Previewing the auction is where you must apportion your time predominately to the items you have already identified of being of interest.Focus on them immediately and then look at the rest of the offerings if sufficient time is left. Once you have your notes entered into your notebook sit down somewhere and decide what you have the most interest in and the maximum amount you are willing to pay (including buyer`premium , shipping , estimated cost of repairing or restoration and sales tax) for each item. While at the preview take notice of the people there. Some will be collectors of just one thing ie Civil War artifacts. That is their total focus and they know the prices and values of their interests down to a penny. Should you as a relative newcomer to the auction circuit have the same interest be very cautious of trying to outbid him/her. Better to watch them at several auctions to see how they bid and what they are willing to pay. Then there are the general dealers who are buying inventory for re-sale .Usually they are careful buyers not willing to go beyond a certain dollar amount. Watch for them at the auction .If you can outbid them by one increment you can be reasonably sure you made a good buy . The retail buyer is usually looking for household accouterments ranging from rugs, furniture, artwork, glassware and anything used for decorative purposes. Auctioneers love them because they see an item,decide they want it, and will pay virtually anything to get it.In either of these last two scenarios be wary of being trapped into a bidding war, lose your cool and exceed your predetermed bidding limit , and you will run up your cost dramatically . If you decide to attend the auction try to find a seat directly in front of the auctioneer preferable on an aisle seat. We like to sit in the back row so we can watch who we are bidding against and capture their body language as they bid or kibbutz with their seatmates during the bidding.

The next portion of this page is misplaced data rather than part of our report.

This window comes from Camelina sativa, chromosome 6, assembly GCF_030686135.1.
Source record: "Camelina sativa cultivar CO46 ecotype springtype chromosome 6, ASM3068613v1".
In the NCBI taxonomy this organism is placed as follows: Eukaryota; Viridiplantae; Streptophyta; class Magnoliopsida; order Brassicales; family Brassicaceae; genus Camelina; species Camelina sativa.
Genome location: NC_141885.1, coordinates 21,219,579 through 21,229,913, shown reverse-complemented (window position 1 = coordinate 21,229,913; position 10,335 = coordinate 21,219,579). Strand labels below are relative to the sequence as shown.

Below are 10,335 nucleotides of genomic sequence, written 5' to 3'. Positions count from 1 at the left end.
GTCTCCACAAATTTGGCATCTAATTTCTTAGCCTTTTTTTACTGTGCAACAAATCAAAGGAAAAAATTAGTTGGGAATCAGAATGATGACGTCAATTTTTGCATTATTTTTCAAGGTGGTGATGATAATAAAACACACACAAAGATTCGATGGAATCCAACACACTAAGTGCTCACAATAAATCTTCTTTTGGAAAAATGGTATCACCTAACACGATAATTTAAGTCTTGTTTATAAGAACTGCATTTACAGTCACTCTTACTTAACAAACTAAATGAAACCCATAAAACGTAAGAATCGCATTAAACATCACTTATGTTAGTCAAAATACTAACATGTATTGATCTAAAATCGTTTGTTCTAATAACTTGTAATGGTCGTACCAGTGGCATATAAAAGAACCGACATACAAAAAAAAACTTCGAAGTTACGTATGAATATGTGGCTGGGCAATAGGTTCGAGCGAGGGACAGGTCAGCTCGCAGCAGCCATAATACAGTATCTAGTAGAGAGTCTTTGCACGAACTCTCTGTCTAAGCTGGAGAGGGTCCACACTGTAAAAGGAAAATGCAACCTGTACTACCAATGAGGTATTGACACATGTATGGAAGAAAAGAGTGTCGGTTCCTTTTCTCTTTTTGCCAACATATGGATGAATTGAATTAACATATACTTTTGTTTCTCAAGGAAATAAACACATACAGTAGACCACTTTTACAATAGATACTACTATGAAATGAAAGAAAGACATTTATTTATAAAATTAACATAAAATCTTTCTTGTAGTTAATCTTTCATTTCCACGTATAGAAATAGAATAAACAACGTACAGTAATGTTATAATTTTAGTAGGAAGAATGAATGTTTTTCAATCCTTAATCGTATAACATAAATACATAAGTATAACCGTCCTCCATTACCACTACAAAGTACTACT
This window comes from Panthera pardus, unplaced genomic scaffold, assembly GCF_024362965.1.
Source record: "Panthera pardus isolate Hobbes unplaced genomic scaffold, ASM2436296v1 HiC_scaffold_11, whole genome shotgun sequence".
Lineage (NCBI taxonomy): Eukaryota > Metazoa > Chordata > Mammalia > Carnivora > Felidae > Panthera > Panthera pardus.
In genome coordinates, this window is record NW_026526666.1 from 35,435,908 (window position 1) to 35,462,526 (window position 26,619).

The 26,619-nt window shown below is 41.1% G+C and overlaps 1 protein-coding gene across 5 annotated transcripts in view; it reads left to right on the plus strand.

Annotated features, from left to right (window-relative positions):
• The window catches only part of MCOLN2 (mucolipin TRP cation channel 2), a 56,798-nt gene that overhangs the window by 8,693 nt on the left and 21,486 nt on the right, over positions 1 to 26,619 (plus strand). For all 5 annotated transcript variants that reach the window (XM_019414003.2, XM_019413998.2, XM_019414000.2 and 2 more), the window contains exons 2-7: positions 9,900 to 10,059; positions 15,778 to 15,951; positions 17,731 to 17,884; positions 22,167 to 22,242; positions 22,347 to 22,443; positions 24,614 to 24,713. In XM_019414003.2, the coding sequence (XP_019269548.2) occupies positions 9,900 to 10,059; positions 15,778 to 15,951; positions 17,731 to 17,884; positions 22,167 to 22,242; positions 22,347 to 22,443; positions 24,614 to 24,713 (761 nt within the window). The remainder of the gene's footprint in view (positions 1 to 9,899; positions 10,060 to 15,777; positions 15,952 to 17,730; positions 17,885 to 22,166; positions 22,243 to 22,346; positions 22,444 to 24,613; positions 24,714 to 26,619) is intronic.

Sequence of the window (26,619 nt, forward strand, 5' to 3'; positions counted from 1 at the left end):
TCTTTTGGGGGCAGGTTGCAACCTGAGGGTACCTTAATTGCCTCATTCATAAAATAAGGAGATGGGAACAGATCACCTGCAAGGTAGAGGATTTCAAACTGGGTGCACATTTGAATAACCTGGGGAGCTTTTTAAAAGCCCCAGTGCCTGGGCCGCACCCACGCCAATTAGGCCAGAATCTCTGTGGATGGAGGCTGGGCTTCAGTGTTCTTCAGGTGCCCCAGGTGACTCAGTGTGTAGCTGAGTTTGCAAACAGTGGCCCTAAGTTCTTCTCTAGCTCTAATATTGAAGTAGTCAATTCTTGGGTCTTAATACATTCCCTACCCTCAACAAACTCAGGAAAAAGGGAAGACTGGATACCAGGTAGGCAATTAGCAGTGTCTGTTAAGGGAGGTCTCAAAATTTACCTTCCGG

Another way to buy at auction is not to attend the auction! After doing all of the above examinations and calculations during the preview then leave a bid in the amount you are willing pay. For some this is an efficient use of time and a good way to control expenditures and avoid the hype and possible bidding frenzy that can occur. Then there is the time factor. For example , at a given auction there may be 150 lots of books ( or jewelry, coins, dolls, etc.etc. ) that will go up for bid. You will have to sit through the sale of those items to see the items you are interested in that are also spread throughout the auction. Is it worth your time to do that? If you enjoy the action of an auction , the drama, dynamics and social aspect by all means attend it.
On- line bidding or telephone bidding are not procedures that we are familiar with.It is becoming more and more popular ; but it is distracting , extends the time of the bid and agitates the audience who have chosen to attend the event. Auctioneers should seek a better way to accommodate these intrusive methods.